The boy's family sought legal advice, and once an attorney from the Liberty Counsel entered the fray, the indefensible suspension was lifted and expunged.  By the sounds of things, young Dakota was the unwitting target of an instructor with a clear sexual-political agenda:

“They’ve righted all the wrongs,” said Matt Krause, an attorney with the Liberty Counsel. “This should have no lasting effect on his academic or personal record going forward.  I told the school that he should never have been suspended for exercising his Constitutional rights,” Krause told Fox News Radio. “There has been a history with this teacher in the class regarding homosexual topics,” Krause said. “The teacher had posted a picture of two men kissing on a wall that offended some of the students.”  Krause said the picture was posted on the teacher’s “world wall.”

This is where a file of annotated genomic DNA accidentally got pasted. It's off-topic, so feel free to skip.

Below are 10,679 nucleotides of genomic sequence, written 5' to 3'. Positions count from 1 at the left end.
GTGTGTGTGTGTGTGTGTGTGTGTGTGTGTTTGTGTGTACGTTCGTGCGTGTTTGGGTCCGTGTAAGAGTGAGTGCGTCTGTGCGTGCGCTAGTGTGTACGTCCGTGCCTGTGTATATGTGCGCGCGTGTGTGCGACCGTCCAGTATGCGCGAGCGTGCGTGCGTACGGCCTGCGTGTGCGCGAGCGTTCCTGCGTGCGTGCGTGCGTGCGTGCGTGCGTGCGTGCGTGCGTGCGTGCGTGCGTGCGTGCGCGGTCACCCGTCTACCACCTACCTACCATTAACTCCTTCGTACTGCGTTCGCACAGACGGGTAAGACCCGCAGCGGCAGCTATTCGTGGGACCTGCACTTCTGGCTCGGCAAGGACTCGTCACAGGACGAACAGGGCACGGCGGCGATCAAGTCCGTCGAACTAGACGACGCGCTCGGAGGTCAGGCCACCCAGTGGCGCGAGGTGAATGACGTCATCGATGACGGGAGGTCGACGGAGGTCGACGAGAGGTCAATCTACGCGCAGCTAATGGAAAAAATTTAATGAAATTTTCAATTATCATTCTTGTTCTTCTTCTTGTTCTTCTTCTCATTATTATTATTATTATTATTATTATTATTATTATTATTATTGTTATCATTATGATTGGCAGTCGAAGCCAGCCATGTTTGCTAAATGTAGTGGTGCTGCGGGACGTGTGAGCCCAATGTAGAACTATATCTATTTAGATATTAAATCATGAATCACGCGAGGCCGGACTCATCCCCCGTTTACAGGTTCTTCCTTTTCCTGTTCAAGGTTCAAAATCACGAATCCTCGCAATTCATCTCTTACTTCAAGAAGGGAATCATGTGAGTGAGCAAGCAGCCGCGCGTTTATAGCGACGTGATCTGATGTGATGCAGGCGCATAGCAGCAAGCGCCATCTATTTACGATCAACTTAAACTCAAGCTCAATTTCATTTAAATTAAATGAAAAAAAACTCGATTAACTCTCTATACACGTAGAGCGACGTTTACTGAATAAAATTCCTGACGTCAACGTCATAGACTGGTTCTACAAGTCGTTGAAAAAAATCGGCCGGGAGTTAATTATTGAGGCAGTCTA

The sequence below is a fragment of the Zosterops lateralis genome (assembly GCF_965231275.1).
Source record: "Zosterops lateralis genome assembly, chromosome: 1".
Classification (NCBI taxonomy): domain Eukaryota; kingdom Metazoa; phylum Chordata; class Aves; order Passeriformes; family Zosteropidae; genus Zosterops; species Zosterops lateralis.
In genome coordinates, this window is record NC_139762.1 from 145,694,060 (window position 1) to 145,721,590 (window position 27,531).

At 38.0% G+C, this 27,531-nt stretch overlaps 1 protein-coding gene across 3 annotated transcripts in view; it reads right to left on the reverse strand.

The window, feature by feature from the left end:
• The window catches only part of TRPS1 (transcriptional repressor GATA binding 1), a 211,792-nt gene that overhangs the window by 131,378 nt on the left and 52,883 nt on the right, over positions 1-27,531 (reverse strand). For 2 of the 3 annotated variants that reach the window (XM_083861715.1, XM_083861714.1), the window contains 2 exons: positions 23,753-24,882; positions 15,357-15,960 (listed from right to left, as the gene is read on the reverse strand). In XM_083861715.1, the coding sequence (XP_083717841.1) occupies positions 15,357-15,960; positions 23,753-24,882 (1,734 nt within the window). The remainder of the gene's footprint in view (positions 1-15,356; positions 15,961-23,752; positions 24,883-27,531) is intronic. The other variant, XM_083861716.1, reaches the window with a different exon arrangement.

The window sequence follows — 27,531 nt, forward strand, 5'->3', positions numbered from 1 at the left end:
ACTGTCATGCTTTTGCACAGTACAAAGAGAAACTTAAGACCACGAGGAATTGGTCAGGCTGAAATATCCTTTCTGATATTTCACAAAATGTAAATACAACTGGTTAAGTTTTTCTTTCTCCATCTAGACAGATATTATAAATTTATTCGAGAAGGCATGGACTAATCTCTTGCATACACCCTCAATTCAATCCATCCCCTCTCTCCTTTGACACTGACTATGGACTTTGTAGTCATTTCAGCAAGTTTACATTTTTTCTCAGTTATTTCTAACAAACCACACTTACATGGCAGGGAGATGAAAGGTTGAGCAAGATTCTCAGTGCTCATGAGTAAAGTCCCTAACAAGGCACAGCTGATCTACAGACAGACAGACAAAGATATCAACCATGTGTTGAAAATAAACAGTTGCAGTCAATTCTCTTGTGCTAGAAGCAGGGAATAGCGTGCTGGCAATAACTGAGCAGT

“He told the students this is happening all over the world and you need to accept the fact that homosexuality is just part of our culture now,” Krause said.  The school district would not comment on why a teacher was discussing homosexuality in a ninth grade German class.

Perhaps they wouldn't comment on it because they know sexuality-based discussions have absolutely no place in a ninth grade foreign language class, and they've settled on silence as a damage control strategy.  While this episode was eventually resolved appropriately, its underlying elements remain unsettling.  A high school freshman was sent to the principal's office and suspended because a teacher overheard him sharing a personal religious view with a classmate.  This young man leveled no threats and used no slurs; he simply expressed a sentiment that offended an agenda-driven teacher during a conversation that should never have taken place to begin with.